Bulbs for Christmas flowering

Enjoy the intoxicating fragrance of hyacinths and the dramatic blooms of amaryllis (Hippeastrum), 'Paper White' daffodils and other bulbs for Christmas and New Year. These bulbs are readily available and easy to grow in just a few months.

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Bulbs for Christmas Flowering
Bulbs for Christmas Flowering

Quick facts

Suitable for Prepared hyacinths, Narcissus ‘Paper White’ and Hippeastrum (known as amaryllis)
Timing Autumn
Difficulty Easy

When to plant

To be in flower for Christmas planting must be done ahead of time;

  • Hyacinths: The exact timings for hyacinths will vary according to the cultivar. For example, ‘Pink Pearl’ needs 10 weeks of cool conditions followed by 22 days indoors to reach flowering stage (so plant 24 September for Christmas blooms), while ‘Anna Marie’ needs only 8 weeks cool and 18 days inside to bloom (plant 12 October). Low temperatures will delay development so some experimentation may be needed with each cultivar
  • Daffodils: Daffodils, such as Narcissus ‘Paper White’, are also planted in September. Their natural flowering period is January or February, but good quality bulbs will flower in 6 to 10 weeks from planting
  • Hippeastrum (amaryllis): Plant Hippeastrum in October for flowers at Christmas – they take about 10 weeks from planting to flowering

How to grow bulbs for Christmas

This method is the same for all forced bulbs, apart from the alternative ways mentioned below:

  1. To have hyacinths in flower for the Christmas period make sure you buy bulbs labelled 'prepared'.
  2. You may wish to wear gloves when handling the bulbs as hyacinths can cause skin irritation.
  3. The simplest compost to choose is bulb fibre, especially if the container has no drainage holes. Alternatively, a soil-based or soilless compost can be used, provided it has a good, open texture and is moisture-retentive but free-draining. It is not necessary to use a fertiliser-rich growing medium or to feed the bulbs after planting.
  4. Wet the fibre or compost first and place a layer in the bottom of the bowl or pot.
  5. Set the bulbs on the fibre or compost. They can be close together, but not touching each other or the sides of the container.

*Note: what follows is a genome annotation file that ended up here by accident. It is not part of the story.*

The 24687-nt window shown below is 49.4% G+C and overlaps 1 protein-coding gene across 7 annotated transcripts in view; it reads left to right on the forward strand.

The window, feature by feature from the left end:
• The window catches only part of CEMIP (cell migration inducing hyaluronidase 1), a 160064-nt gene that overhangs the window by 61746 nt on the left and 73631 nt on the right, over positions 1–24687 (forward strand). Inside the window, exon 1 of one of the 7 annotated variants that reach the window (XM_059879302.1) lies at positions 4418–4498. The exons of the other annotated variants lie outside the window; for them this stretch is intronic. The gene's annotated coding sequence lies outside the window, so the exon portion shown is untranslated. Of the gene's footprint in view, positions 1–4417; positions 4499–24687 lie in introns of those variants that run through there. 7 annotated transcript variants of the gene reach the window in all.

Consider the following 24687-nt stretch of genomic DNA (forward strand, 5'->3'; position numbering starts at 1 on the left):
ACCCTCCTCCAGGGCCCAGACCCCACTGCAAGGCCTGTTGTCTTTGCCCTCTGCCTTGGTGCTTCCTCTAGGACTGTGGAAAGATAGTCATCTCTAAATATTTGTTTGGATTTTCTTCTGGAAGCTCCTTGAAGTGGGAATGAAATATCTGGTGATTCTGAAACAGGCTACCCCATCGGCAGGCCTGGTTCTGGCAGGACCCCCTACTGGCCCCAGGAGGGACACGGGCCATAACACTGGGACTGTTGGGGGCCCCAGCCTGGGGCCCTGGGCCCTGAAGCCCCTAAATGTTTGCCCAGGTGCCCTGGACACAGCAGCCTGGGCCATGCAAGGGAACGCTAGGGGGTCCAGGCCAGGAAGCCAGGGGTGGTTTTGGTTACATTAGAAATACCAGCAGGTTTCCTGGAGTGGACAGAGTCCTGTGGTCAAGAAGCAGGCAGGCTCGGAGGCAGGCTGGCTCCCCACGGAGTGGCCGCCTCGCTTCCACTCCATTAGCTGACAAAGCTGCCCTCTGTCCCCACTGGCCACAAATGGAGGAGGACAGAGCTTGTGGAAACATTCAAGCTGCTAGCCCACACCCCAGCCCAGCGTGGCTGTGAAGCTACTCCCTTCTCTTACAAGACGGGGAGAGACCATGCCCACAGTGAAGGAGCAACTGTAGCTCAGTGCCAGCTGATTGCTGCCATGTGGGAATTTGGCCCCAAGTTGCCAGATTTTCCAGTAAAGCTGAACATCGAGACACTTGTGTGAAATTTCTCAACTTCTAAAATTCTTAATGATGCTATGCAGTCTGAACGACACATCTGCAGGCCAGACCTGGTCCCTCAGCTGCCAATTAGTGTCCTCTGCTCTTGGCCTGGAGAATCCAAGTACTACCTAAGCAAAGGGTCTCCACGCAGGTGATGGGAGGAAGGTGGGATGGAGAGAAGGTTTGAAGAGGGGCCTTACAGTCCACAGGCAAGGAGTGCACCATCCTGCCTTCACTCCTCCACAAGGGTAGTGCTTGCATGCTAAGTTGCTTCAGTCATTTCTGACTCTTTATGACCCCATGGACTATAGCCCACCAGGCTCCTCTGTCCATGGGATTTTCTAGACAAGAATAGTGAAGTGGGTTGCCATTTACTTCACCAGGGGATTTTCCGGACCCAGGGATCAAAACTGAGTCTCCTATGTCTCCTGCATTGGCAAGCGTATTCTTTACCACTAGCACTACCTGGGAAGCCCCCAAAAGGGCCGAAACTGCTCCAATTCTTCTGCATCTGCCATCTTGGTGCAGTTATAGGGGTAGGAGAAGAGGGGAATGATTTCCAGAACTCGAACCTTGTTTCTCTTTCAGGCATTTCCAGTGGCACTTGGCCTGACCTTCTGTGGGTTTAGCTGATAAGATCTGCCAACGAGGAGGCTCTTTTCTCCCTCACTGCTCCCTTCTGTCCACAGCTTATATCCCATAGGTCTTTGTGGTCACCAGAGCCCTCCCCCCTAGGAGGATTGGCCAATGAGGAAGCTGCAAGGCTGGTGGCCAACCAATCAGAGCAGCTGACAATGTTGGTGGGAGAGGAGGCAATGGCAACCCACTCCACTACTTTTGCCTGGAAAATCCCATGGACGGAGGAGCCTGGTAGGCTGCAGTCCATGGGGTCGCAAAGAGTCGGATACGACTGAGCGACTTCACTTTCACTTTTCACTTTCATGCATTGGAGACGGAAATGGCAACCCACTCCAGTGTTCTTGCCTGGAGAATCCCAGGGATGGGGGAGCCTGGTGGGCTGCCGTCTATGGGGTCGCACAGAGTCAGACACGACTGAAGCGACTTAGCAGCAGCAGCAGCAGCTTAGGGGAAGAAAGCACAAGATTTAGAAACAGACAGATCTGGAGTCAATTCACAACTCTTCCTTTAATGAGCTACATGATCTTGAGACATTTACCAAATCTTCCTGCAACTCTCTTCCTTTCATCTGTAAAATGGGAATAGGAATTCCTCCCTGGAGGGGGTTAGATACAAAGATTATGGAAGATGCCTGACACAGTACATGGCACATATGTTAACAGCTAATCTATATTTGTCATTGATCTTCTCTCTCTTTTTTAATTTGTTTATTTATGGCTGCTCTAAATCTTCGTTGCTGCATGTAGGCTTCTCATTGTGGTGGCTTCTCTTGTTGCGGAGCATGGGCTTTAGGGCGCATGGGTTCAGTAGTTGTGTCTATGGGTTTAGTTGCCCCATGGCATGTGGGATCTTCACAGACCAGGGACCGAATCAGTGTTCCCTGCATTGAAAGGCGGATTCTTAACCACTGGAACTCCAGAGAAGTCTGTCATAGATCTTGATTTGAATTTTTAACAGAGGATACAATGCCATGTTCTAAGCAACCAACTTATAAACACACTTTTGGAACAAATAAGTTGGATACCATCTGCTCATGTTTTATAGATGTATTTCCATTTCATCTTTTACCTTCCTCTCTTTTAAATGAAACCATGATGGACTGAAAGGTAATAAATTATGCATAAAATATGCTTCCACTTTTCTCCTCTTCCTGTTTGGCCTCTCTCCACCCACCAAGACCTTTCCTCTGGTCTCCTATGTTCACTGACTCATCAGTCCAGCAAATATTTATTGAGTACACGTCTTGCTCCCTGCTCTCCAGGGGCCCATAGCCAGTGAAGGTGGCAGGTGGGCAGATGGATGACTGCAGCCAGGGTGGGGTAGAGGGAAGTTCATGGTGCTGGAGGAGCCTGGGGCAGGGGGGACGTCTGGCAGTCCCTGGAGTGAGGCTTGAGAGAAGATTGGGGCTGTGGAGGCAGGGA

6. Fill around the bulbs with more fibre or compost, leaving about 1cm (½in) between the compost surface and the container rim to aid watering.
  7. The tops of the bulbs should just be showing at the surface.

The next step - 'forcing' the bulbs to flower at Christmas

After planting, the bulbs need a dark and cool period (ideally 9°C/48°F) to encourage the development of a good root system.

Method 1

  • Place the potted bulbs in a black polythene bag and stand them in a cellar or dark corner of a shed or garage
  • Check regularly and water if there are signs that the growing medium is drying out or that the vase needs topping up
  • Bowls or pots without drainage holes should be tipped on their sides for a while after watering to allow the excess to run out

Method 2

  • Place the potted bulbs in a cool, sunless situation outdoors, such as against a north-facing wall or fence
  • Cover them with 15cm (6in) of bark or compost
  • There will be less risk of worms entering the containers if the containers are set on a firm base, such as pieces of slate or old paving slabs

Growing hyacinths in bulb vases

This is an alternative method for growing hyacinths. The bulb should be slightly smaller in diameter than the vase so that it sits snugly in the vase. Fill the glass with water to the neck and then place the bulb in the top. The water level should be just below the bottom of the bulb. The plant can then be treated in the same way as potted hyacinths (below).

Forcing Narcissus ‘Paper White’

  • Buy bulbs sold for growing as pot plants indoors
  • Plant several bulbs per pot, with their tips just below the surface
  • Use any good multi-purpose compost or bulb fibre
  • Water well and leave on a warm, sunny windowsill
  • Be ready to support plants as they can get lanky
  • After blooming, leave in a frost-free place to die down and plant outdoors in a sheltered, sunny spot

Bringing bulbs into flower

Your bulbs need to be at a certain stage of development before they can be brought inside for display. Here are some guidelines;

  • When roots have developed and the shoots are 4-5cm long (1½-2in), the pots can be brought indoors
  • Initially, bring pots into a cool room away from bright light to allow the leaves to green up
  • Then move them close to a window in warmer surroundings
  • Do not stand them in a draught, or close to a source of artificial heat, such as on a shelf above a radiator
  • A humid atmosphere is preferred. Stand pots and vases on shallow trays filled with gravel that is kept moist, but with the water level below the base of the pot
  • If the leaves develop faster than the flower buds, move the pots to a cooler place and cover them again to keep them dark for a day or two, but no longer than this or the leaves may begin to turn pale
  • Don’t forget to check regularly if the pots need watering or the vases topping up

After flowering

Bulbs such as Narcissus 'Paperwhite' and N. 'Bridal Crown' are not hardy in most parts of the UK, so are best allowed to dry off and stored for replanting in containers later in the year.

Allow hyacinths to die down naturally after flowering and then plant the bulbs in the garden at twice their own height.

Hippeastrum bulbs can be kept in active growth for a few months, then rested and brought into flower again.


The main reasons for poor results are:

  • Removing the bulbs too soon from their cool, dark conditions
  • Too dry or too wet bulb fibre or compost
  • The dark conditions not being cool enough

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